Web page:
Forest stocks control long-term climatic mortality risks in Scots pine dry-edge forests. Madrigal-Gonzalez, J.; Ballesteros-Canovas, J. A.; Zavala, M. A.; Morales-Molino, C.; and Stoffel, M. Ecosphere, 11(8):e03201, August, 2020.
doi  abstract   bibtex   
Forest research has addressed the importance of an improved understanding of drought-stocks interactions in the dry edge of tree species range. Nonetheless, more efforts are still critically needed to link up the multiple ways by which climatic stressors can trigger tree mortality, including population-level determinants and management. Here, we analyze the interactive effects of North Atlantic Oscillation (NAO), a surrogate of climatic variability in southwestern Europe, and forest stocks on tree mortality in dry-edge populations of the most widespread Eurasian tree species,Pinus sylvestrisL., in the forest of Valsain (central Spain). Specifically, we use tree mortality data gathered since 1941 in six multiannual periods. Results suggest that the main mortality risks in these forests can occur either in positive or negative NAO phases, but that their relative impacts are critically mediated by forest structure. In NAO(+)periods, commonly associated with warm-dry conditions in the Iberian Peninsula, a peak of mortality was found in closed forest sections, whereas the second peak, found in open forest sections, was related to NAO(-)periods, correlated with temperate-rainy weather conditions. This finding reinforces the key role of management-through its control on forest structure-as a driver of forest vulnerability to climate. Accounting for the multiple ways in which stocks modulate tree responses to different risks emerges as a critical element when it comes to the design of efficient adaptation measures in managed dry-edge forests.
@article{madrigal-gonzalez_forest_2020,
	title = {Forest stocks control long-term climatic mortality risks in {Scots} pine dry-edge forests},
	volume = {11},
	issn = {2150-8925},
	doi = {10/ghkr4r},
	abstract = {Forest research has addressed the importance of an improved understanding of drought-stocks interactions in the dry edge of tree species range. Nonetheless, more efforts are still critically needed to link up the multiple ways by which climatic stressors can trigger tree mortality, including population-level determinants and management. Here, we analyze the interactive effects of North Atlantic Oscillation (NAO), a surrogate of climatic variability in southwestern Europe, and forest stocks on tree mortality in dry-edge populations of the most widespread Eurasian tree species,Pinus sylvestrisL., in the forest of Valsain (central Spain). Specifically, we use tree mortality data gathered since 1941 in six multiannual periods. Results suggest that the main mortality risks in these forests can occur either in positive or negative NAO phases, but that their relative impacts are critically mediated by forest structure. In NAO(+)periods, commonly associated with warm-dry conditions in the Iberian Peninsula, a peak of mortality was found in closed forest sections, whereas the second peak, found in open forest sections, was related to NAO(-)periods, correlated with temperate-rainy weather conditions. This finding reinforces the key role of management-through its control on forest structure-as a driver of forest vulnerability to climate. Accounting for the multiple ways in which stocks modulate tree responses to different risks emerges as a critical element when it comes to the design of efficient adaptation measures in managed dry-edge forests.},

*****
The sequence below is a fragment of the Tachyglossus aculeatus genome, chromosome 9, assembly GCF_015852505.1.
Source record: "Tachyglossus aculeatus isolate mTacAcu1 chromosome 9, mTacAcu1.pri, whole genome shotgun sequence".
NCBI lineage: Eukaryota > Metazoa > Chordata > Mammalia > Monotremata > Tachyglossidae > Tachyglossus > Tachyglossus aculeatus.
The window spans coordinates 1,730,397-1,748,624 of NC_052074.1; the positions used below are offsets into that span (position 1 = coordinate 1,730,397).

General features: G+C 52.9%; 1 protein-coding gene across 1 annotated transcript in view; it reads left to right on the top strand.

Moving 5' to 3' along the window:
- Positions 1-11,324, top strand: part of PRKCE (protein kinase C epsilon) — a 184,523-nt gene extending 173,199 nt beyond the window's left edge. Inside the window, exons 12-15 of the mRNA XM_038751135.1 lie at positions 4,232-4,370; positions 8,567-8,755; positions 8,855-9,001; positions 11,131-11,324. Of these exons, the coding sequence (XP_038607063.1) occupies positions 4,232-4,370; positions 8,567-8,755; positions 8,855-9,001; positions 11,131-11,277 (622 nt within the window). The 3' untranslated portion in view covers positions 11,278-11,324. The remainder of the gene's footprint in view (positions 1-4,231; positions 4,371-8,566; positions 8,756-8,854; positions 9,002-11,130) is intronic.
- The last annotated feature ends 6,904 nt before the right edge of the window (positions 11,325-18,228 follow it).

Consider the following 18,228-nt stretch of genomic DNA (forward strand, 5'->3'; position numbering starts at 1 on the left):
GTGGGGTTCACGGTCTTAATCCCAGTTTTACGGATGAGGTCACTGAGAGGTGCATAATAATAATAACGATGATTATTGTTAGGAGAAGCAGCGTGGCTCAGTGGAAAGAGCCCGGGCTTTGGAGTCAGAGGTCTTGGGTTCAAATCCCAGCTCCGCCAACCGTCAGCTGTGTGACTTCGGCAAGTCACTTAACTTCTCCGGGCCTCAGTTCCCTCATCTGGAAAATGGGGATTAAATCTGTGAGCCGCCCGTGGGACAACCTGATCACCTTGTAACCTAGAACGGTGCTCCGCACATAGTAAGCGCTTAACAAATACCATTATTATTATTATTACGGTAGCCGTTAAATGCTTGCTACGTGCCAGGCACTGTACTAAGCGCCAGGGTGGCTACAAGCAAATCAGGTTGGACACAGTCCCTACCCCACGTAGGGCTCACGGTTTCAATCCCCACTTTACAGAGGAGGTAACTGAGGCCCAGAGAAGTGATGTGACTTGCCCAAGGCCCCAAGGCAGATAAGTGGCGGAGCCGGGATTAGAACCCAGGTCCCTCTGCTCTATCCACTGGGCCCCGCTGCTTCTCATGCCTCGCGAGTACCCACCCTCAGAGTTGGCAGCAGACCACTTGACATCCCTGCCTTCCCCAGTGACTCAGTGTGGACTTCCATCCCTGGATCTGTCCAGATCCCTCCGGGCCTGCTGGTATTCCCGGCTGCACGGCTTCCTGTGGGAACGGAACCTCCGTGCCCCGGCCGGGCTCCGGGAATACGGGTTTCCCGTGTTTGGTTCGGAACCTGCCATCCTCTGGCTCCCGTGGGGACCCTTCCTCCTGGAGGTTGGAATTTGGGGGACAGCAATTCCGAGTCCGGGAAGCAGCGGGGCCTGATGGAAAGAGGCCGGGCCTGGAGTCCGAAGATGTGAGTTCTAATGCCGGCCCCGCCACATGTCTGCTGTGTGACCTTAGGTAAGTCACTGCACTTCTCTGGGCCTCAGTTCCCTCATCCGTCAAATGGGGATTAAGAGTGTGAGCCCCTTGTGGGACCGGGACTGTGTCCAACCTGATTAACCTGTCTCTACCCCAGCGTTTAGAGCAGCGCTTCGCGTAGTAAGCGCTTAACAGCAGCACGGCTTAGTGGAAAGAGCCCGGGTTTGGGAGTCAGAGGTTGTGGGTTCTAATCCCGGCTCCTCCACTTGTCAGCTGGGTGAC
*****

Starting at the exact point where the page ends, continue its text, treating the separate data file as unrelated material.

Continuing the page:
language = {English},
	number = {8},
	journal = {Ecosphere},
	author = {Madrigal-Gonzalez, Jaime and Ballesteros-Canovas, Juan A. and Zavala, Miguel A. and Morales-Molino, Cesar and Stoffel, Markus},
	month = aug,
	year = {2020},
	keywords = {precipitation, climate change, Pinus sylvestris, sylvestris, regeneration, growth, patterns, north-atlantic oscillation, europe, adaptation, decline, drought-induced mortality, dry-edge forests, tree mortality, Valsain   forests},
	pages = {e03201}
}
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